School district officials investigate a bevy of brawls that broke out at a Texas all-girls academy this week, discovered because the cellphone shot videos of them were prominently posted on social media as part of a happening called “Beat Week.”
Administrators in the Dallas area Grand Prairie Independent School District know of at least three of these Instagram posted videos which allegedly show some of their female students violently pulling hair, punching, and dragging unsuspecting victims to the ground, according to the Dallas Fox affiliate KDFW 4.
This abhorrent behavior purportedly came from middle school aged students, mainly seventh graders, enrolled at the Young Women’s Leadership Academy (YWLA) at Arnold Middle School, a girls-only “dynamic learning experience” with a write-up that reads like finishing school. The website touts building future female leaders through core values that include character building and teamwork, also nurturing “the intellectual and social development necessary for success in college, career and life.”
However, at least six of YWLA’s young ladies got mixed up in the melees. In a statement, Grand Prairie ISD spokesman Sam Buchmeyer said about “Beat Week” that the school “immediately intervened and worked with campus administrators to identify these students. Several students have been removed from the campus and will face disciplinary action.”
The KDFW 4 report stated that school officials placed the offending students in an alternative school and the severity of the resulting discipline will depend on the degree each student was involved in the making of these fight videos. Interestingly, the Grand Prairie ISD Student Code of Conduct handbook, based on Chapter 37 of the Texas Education Code, addresses fighting and even, congregating to watch a fight on campus as actions subject to disciplinary consequences.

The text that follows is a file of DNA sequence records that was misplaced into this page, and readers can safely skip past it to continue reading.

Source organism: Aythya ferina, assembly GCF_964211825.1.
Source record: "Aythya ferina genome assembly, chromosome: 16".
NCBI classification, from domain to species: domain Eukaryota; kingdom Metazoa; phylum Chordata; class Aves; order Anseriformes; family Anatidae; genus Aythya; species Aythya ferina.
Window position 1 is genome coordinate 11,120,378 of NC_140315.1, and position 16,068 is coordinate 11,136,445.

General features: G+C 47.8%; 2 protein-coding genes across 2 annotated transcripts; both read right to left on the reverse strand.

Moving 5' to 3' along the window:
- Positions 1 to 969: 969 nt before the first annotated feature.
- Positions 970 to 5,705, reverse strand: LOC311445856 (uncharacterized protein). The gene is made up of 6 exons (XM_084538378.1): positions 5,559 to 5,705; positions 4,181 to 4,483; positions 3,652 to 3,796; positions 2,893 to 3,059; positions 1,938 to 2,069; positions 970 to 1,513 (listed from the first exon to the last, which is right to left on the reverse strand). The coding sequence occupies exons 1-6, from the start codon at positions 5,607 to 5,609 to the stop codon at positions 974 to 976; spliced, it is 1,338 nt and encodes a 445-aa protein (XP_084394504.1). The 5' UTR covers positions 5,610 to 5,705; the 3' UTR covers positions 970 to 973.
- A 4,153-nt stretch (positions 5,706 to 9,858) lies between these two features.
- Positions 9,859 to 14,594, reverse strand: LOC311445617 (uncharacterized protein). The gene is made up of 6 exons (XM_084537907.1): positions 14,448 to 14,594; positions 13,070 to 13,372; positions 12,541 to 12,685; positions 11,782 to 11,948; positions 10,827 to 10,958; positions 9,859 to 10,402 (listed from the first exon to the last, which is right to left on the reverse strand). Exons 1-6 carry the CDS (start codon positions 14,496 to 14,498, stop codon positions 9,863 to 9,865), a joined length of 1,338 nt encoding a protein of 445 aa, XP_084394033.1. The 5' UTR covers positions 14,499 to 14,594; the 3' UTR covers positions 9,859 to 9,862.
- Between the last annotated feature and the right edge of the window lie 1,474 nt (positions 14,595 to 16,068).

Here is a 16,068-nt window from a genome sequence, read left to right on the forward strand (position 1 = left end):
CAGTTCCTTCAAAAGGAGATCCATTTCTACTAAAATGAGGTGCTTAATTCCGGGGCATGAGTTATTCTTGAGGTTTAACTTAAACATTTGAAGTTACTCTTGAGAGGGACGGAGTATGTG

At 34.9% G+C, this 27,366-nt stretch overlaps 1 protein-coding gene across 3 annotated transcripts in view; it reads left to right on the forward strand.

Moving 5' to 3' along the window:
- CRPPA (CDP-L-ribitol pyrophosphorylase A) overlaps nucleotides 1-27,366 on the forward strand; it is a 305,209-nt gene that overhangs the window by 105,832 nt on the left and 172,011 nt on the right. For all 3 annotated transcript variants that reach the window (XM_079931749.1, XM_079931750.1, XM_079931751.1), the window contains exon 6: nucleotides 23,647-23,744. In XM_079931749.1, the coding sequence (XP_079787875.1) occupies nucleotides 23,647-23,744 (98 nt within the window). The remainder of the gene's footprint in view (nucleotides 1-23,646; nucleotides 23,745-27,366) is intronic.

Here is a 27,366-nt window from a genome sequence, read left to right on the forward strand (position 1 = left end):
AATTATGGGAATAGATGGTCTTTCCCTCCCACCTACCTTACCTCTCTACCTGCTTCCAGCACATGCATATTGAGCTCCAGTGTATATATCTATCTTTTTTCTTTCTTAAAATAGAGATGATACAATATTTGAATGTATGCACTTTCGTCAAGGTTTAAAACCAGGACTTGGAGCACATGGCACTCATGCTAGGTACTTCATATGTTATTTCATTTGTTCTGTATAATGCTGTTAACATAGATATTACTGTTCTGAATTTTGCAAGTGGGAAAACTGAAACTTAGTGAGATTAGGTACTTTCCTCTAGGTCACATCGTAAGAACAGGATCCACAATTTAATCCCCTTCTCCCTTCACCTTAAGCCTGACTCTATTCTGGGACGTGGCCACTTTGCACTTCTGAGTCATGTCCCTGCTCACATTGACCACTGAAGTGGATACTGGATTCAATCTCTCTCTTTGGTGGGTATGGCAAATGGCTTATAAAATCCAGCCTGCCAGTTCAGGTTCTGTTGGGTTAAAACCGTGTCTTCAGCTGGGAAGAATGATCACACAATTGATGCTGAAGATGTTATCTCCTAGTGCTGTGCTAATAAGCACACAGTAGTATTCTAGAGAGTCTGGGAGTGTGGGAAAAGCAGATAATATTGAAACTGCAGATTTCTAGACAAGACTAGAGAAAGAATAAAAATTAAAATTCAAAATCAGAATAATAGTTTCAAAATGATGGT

The school spokesman added that the district’s swift action in handling the purported misconduct of the six female students appearing in beating videos displayed that the district would not tolerate this kind of behavior.
Grand Prairie ISD and YWLA parent Nicole Hinojosa told KDFW 4: “I’m just shocked and appalled.” Her daughter attends the school. She described the behavior of the girls in the videos as “basically acting like animals.”
Last year, Breitbart Texas reported on several impromptu girl-on-girl beat downs, all captured on cellphone and posted onto social media. One, in a Houston ISD high school, showed a three teen tussle where one of the girls landed in jail. A four female fracas happened in a high school hallway at another Houston area school district, Cypress-Fairbanks ISD. This social media posted video showed a free-for-all complete with dramatic hair pulling, clothes grabbing, head banging, shoving, wrestling, and bashing. One student claimed the fighting started with name calling over social media.
Even before social media became the go-to place for students to post their schoolhouse scuffles, Newsweek looked at a surge of violent behavior among girls. In 2005, they called the girl-on-girl mano-a-mano behavior a “burgeoning national crisis.” Three years later, a report by the U.S. Department of Justice noted that the number of girls charged with assault jumped 24 percent between 1996 and 2005, while assault charges against boys dropped. The DOJ also suggested girls are more likely to attack their same-sex peers.
In February, officials from the Abington School District in Pennsylvania blamed social media for its similar sounding slug-fest called “fight week.” One of the videos posted online showed two girls gratuitously fighting while campus officials, including a school resource official, tried to break up the altercation.
Follow Merrill Hope on Twitter @OutOfTheBoxMom.